The Central government considers the KIIFB not as an off-budgetary borrowing even though none of its projects are part of the budget and not a rupee borrowed by KIIFB even enters the government treasury. The Centre’s counter argument has been that the entire repayment of KIIFB is met from government grants. This argument is false. As much as 30% of KIIFB projects are self-financing revenue model projects.
KIIFB is an annuity scheme, which is a common practice employed by both the Central and state governments. Under this scheme, the contractor obtains a loan to construct the infrastructure, and the government makes payments in the form of annuities over a period of 15-20 years. The interest payment for the annuity period is factored into the contractor's bid. However, no one has suggested that this procedure is off-budgetary borrowing.
As of the end of 2019, the Central government had 93 annuity projects with a total outlay exceeding Rs 1 lakh crore. Thus far, no CAG audit has raised any objections or concerns regarding these projects.
KIIFB is also an annuity scheme. The government has entrusted KIIFB with the implementation of projects worth Rs 70,000 crore, with an annuity payment equivalent to half of the motor vehicle tax. Therefore, KIIFB can be considered an increasing annuity scheme. It is important to note that this arrangement does not constitute off-budgetary borrowing or a violation of the FRBM Act.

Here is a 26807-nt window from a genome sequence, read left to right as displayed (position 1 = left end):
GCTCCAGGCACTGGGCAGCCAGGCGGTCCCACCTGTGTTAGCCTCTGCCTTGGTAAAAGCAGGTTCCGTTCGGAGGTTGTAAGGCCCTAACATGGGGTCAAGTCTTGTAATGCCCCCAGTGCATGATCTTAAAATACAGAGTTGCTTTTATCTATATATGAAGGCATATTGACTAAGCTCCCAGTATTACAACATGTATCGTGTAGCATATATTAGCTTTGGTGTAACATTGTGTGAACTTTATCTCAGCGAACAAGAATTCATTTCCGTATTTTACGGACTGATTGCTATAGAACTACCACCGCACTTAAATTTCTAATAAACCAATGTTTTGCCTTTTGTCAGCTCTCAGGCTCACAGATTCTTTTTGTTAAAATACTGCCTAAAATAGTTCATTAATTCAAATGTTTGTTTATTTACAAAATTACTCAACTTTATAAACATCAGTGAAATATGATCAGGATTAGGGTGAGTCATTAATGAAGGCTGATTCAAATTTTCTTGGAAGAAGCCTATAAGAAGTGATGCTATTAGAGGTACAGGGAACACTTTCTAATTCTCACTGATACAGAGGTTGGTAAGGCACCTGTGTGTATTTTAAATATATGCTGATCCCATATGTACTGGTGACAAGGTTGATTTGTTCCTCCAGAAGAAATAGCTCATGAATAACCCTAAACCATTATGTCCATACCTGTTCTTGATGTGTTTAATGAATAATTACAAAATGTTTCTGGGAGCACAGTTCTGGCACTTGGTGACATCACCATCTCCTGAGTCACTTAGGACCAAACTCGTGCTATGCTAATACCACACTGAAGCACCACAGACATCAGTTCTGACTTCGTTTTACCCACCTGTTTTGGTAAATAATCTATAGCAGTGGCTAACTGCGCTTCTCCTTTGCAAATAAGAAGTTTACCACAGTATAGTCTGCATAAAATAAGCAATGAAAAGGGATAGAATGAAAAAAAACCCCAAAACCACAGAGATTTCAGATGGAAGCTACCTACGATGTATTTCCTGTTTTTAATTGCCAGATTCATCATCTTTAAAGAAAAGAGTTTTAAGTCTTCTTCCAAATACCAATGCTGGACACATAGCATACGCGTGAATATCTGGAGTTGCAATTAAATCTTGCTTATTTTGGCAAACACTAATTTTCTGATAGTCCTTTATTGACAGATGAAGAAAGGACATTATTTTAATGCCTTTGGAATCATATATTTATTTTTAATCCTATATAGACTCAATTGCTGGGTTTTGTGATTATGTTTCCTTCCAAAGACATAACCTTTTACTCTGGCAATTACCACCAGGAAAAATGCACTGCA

It is worth mentioning that in any annuity scheme, there is a direct liability on the government for future payments. However, such liabilities are typically not included in the calculation of the fiscal deficit or considered part of the current public borrowing.
A lingering question remains: how can one be sure that the annuity payments and repayments from revenue-earning projects would be adequate for the debt and interest repayment?
The comprehensive database of KIIFB encompasses all the details of the inflows such as budgetary allocations, funds raised from the market, revenue generated from projects, as well as outflows such as project pay-outs and debt servicing.
KIIFB has developed its Asset Liability Management Model (ALM), which utilises predictive analytics and relies on artificial intelligence/machine learning. This ALM model enables KIIFB to predict, among other things, how assets and liabilities will match at any point in time within the project horizon. At no point in time, will the liabilities exceed the assets. The projects would be taken up within this self-imposed constraint. Therefore, there is no possibility of KIIFB's liabilities rebounding to the government as direct liabilities if the government fulfils its legal obligation to pay the annuity.
When it comes to calculating the Central government's public borrowing or fiscal deficit, both budgetary and extra-budgetary borrowings continue to be excluded. This fundamental asymmetry between the rules for the Central government and the state governments is widespread.
According to the FRBM Act, both the Central and state governments are not allowed to borrow more than 3% of GDP, with the fiscal deficit limited to 3%. Additionally, the borrowed funds should not be utilised for revenue expenditure, and the revenue deficit should be maintained at zero.
However, till date, the Central government has not adhered to these regulations, and consistently maintained a fiscal deficit of 4-6%. In contrast, state governments have largely complied with the provisions. It is this Central government that is taking up cudgels against the state governments by arbitrarily changing the rules and applying them retrospectively.
The writer is a former finance minister of Kerala.